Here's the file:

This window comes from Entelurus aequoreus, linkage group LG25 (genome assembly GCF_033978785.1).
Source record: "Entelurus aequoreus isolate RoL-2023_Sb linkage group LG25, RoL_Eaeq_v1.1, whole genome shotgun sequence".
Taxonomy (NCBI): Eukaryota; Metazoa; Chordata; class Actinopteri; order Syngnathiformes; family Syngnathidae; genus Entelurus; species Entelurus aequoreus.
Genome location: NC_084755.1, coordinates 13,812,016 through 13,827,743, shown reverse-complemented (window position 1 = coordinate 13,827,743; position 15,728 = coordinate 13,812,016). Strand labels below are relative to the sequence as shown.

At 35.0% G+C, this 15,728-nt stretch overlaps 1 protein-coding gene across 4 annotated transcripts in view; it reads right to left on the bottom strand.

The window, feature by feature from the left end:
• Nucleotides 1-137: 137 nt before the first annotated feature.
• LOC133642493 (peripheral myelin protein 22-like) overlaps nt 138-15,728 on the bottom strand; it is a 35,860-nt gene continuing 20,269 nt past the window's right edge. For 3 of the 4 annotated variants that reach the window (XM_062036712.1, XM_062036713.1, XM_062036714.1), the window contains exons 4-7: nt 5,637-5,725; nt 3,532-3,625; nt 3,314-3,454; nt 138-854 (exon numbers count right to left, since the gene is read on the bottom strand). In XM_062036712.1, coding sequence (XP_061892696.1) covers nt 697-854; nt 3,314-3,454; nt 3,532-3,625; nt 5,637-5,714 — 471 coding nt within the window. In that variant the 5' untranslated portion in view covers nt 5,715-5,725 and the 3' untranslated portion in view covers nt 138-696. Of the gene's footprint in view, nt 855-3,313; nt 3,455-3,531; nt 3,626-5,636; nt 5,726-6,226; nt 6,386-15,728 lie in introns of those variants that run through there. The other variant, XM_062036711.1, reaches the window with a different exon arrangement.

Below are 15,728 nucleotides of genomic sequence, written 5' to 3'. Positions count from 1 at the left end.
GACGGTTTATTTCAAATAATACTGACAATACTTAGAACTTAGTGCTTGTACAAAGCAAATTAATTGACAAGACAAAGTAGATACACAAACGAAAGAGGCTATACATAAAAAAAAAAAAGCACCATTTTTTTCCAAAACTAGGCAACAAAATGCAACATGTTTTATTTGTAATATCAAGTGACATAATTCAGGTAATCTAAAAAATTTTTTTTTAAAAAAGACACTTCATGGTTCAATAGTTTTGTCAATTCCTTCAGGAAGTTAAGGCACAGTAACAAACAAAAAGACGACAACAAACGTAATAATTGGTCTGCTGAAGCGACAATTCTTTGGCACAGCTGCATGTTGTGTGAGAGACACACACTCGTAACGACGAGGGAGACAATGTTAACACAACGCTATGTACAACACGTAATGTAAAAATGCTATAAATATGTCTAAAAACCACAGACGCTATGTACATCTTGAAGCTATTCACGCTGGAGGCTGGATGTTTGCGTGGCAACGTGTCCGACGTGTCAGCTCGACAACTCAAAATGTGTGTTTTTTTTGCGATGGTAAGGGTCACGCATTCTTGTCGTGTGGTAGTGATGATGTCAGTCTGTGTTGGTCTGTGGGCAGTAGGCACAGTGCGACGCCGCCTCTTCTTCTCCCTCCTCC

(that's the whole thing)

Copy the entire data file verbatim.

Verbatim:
This window comes from Entelurus aequoreus, linkage group LG25 (genome assembly GCF_033978785.1).
Source record: "Entelurus aequoreus isolate RoL-2023_Sb linkage group LG25, RoL_Eaeq_v1.1, whole genome shotgun sequence".
Taxonomy (NCBI): Eukaryota; Metazoa; Chordata; class Actinopteri; order Syngnathiformes; family Syngnathidae; genus Entelurus; species Entelurus aequoreus.
Genome location: NC_084755.1, coordinates 13,812,016 through 13,827,743, shown reverse-complemented (window position 1 = coordinate 13,827,743; position 15,728 = coordinate 13,812,016). Strand labels below are relative to the sequence as shown.

At 35.0% G+C, this 15,728-nt stretch overlaps 1 protein-coding gene across 4 annotated transcripts in view; it reads right to left on the bottom strand.

The window, feature by feature from the left end:
• Nucleotides 1-137: 137 nt before the first annotated feature.
• LOC133642493 (peripheral myelin protein 22-like) overlaps nt 138-15,728 on the bottom strand; it is a 35,860-nt gene continuing 20,269 nt past the window's right edge. For 3 of the 4 annotated variants that reach the window (XM_062036712.1, XM_062036713.1, XM_062036714.1), the window contains exons 4-7: nt 5,637-5,725; nt 3,532-3,625; nt 3,314-3,454; nt 138-854 (exon numbers count right to left, since the gene is read on the bottom strand). In XM_062036712.1, coding sequence (XP_061892696.1) covers nt 697-854; nt 3,314-3,454; nt 3,532-3,625; nt 5,637-5,714 — 471 coding nt within the window. In that variant the 5' untranslated portion in view covers nt 5,715-5,725 and the 3' untranslated portion in view covers nt 138-696. Of the gene's footprint in view, nt 855-3,313; nt 3,455-3,531; nt 3,626-5,636; nt 5,726-6,226; nt 6,386-15,728 lie in introns of those variants that run through there. The other variant, XM_062036711.1, reaches the window with a different exon arrangement.

Below are 15,728 nucleotides of genomic sequence, written 5' to 3'. Positions count from 1 at the left end.
GACGGTTTATTTCAAATAATACTGACAATACTTAGAACTTAGTGCTTGTACAAAGCAAATTAATTGACAAGACAAAGTAGATACACAAACGAAAGAGGCTATACATAAAAAAAAAAAAGCACCATTTTTTTCCAAAACTAGGCAACAAAATGCAACATGTTTTATTTGTAATATCAAGTGACATAATTCAGGTAATCTAAAAAATTTTTTTTTAAAAAAGACACTTCATGGTTCAATAGTTTTGTCAATTCCTTCAGGAAGTTAAGGCACAGTAACAAACAAAAAGACGACAACAAACGTAATAATTGGTCTGCTGAAGCGACAATTCTTTGGCACAGCTGCATGTTGTGTGAGAGACACACACTCGTAACGACGAGGGAGACAATGTTAACACAACGCTATGTACAACACGTAATGTAAAAATGCTATAAATATGTCTAAAAACCACAGACGCTATGTACATCTTGAAGCTATTCACGCTGGAGGCTGGATGTTTGCGTGGCAACGTGTCCGACGTGTCAGCTCGACAACTCAAAATGTGTGTTTTTTTTGCGATGGTAAGGGTCACGCATTCTTGTCGTGTGGTAGTGATGATGTCAGTCTGTGTTGGTCTGTGGGCAGTAGGCACAGTGCGACGCCGCCTCTTCTTCTCCCTCCTCC